How Social Determinants Affect Young Adults with Autism and LD
This article has been published in Behavioral Health News.
Social determinants of behavioral health (SDBH) can have a significant impact on young adults on the autism spectrum, especially as they enter adolescence and young adulthood.
Research indicates that most graduates with autism and other learning differences will have a difficult time following high school for almost any outcome – working, continuing school, living independently, socializing and participating in the community, and staying healthy and safe (Thompson 2018). Repeated social failures may generalize to all events and can develop into a passive, failure-prone attributional style consistent with learned helplessness and depression (Abramson et al. 1978). These symptoms only intensify during the transition to adulthood.
About The Author, Jenna Knauss, MS
Jenna Knauss has worked in the field of clinical psychology and program administration for the past ten years. Jenna worked in a private practice with adolescents and their families providing intensive wraparound and therapeutic services. She has been an adjunct instructor in both Community College and private University settings at the graduate and undergraduate level and held administrative roles in both the outpatient and residential setting.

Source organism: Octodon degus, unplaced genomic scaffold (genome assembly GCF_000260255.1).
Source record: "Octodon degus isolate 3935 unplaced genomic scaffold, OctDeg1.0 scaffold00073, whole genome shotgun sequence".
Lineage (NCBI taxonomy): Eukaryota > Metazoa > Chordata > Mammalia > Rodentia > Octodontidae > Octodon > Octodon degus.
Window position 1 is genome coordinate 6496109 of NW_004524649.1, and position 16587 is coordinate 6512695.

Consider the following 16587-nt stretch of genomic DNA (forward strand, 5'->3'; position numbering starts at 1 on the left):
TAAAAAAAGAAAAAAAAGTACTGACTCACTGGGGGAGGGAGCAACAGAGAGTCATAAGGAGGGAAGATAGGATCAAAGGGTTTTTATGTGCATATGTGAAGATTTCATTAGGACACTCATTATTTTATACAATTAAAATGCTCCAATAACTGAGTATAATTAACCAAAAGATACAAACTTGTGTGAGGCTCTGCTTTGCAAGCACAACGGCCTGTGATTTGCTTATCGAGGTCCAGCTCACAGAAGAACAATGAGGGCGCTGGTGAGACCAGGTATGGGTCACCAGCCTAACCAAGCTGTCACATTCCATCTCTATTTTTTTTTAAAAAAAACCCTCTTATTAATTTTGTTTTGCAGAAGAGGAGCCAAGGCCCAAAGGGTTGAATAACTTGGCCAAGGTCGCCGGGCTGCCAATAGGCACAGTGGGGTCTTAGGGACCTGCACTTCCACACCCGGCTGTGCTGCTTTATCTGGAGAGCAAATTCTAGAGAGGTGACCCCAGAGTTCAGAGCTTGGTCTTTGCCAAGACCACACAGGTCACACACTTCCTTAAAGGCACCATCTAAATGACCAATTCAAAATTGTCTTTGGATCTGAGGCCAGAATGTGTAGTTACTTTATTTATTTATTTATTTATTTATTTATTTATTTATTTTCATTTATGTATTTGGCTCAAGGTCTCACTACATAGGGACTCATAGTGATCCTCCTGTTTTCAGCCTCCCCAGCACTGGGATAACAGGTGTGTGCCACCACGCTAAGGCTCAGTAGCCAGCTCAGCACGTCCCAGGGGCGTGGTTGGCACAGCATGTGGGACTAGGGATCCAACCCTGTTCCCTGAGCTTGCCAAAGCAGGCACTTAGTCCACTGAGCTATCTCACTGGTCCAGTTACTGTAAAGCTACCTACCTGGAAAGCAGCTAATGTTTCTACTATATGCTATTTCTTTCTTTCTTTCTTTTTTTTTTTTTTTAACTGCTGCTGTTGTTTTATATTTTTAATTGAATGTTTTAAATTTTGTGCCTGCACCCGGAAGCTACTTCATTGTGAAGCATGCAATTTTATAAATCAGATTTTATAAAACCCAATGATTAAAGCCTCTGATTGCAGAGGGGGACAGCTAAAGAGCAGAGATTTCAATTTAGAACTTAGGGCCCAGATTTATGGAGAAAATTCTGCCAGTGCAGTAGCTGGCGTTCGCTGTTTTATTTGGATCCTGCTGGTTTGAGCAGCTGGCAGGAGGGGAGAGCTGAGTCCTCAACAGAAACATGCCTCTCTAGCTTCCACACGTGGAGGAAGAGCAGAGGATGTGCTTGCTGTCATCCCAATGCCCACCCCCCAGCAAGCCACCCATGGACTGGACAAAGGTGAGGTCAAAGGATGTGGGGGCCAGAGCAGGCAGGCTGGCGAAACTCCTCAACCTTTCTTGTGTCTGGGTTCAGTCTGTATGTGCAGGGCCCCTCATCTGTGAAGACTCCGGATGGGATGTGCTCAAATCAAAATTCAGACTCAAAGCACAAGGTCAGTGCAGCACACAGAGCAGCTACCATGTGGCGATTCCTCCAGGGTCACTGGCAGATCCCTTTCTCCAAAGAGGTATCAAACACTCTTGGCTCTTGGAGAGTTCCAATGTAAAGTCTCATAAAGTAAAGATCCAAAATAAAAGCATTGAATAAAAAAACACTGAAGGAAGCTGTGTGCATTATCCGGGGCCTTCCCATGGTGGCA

Jenna has a passion for program development. She initiated a social skills pilot program at a university counseling center for young adults on the autism spectrum and was also part of a leadership team that developed a grant-funded program for families impacted by violence.
As Program Director at CIP Berkshire, Jenna is passionate about maintaining a safe and supportive community by providing quality programming, opportunities for staff and student leadership, and strong connections with and between CIP families. She also runs the Student Leadership Team and is especially passionate about community engagement endeavors aimed at connecting students to local internships and getting local businesses excited about the CIP student community.
Jenna earned her Master’s in Counseling Psychology with and emphasis in Marriage and Family Therapy from California Lutheran University. She’s been part of several community outreach presentations and publications and earned the Berkshire 40 Under 40 Award in 2019. When she is not out in the community representing CIP, she enjoys hiking, running, picnics in Tanglewood, and enjoying the beautiful Berkshire scenery with her family.